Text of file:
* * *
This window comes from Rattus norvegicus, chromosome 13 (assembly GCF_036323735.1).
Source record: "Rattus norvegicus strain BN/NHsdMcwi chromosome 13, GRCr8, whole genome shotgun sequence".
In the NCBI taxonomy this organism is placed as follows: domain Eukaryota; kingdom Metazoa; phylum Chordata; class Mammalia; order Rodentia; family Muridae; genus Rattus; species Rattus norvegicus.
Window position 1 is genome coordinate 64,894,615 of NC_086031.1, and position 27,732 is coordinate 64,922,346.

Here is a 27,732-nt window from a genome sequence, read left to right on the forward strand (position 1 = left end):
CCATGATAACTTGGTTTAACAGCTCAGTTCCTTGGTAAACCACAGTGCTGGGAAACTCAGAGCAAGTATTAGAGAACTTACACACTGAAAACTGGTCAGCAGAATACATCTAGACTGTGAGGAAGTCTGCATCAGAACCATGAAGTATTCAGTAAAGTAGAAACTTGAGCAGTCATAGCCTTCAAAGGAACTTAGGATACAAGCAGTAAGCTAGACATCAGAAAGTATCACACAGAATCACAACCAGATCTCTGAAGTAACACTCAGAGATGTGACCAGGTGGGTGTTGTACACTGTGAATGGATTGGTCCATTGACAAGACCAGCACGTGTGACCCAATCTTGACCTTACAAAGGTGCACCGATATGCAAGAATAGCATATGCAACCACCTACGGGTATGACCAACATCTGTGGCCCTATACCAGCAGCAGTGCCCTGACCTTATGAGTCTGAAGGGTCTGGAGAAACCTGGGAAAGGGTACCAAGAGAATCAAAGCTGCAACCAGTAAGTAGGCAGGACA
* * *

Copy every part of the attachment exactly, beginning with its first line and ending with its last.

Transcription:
This window comes from Rattus norvegicus, chromosome 13 (assembly GCF_036323735.1).
Source record: "Rattus norvegicus strain BN/NHsdMcwi chromosome 13, GRCr8, whole genome shotgun sequence".
In the NCBI taxonomy this organism is placed as follows: domain Eukaryota; kingdom Metazoa; phylum Chordata; class Mammalia; order Rodentia; family Muridae; genus Rattus; species Rattus norvegicus.
Window position 1 is genome coordinate 64,894,615 of NC_086031.1, and position 27,732 is coordinate 64,922,346.

Here is a 27,732-nt window from a genome sequence, read left to right on the forward strand (position 1 = left end):
CCATGATAACTTGGTTTAACAGCTCAGTTCCTTGGTAAACCACAGTGCTGGGAAACTCAGAGCAAGTATTAGAGAACTTACACACTGAAAACTGGTCAGCAGAATACATCTAGACTGTGAGGAAGTCTGCATCAGAACCATGAAGTATTCAGTAAAGTAGAAACTTGAGCAGTCATAGCCTTCAAAGGAACTTAGGATACAAGCAGTAAGCTAGACATCAGAAAGTATCACACAGAATCACAACCAGATCTCTGAAGTAACACTCAGAGATGTGACCAGGTGGGTGTTGTACACTGTGAATGGATTGGTCCATTGACAAGACCAGCACGTGTGACCCAATCTTGACCTTACAAAGGTGCACCGATATGCAAGAATAGCATATGCAACCACCTACGGGTATGACCAACATCTGTGGCCCTATACCAGCAGCAGTGCCCTGACCTTATGAGTCTGAAGGGTCTGGAGAAACCTGGGAAAGGGTACCAAGAGAATCAAAGCTGCAACCAGTAAGTAGGCAGGACA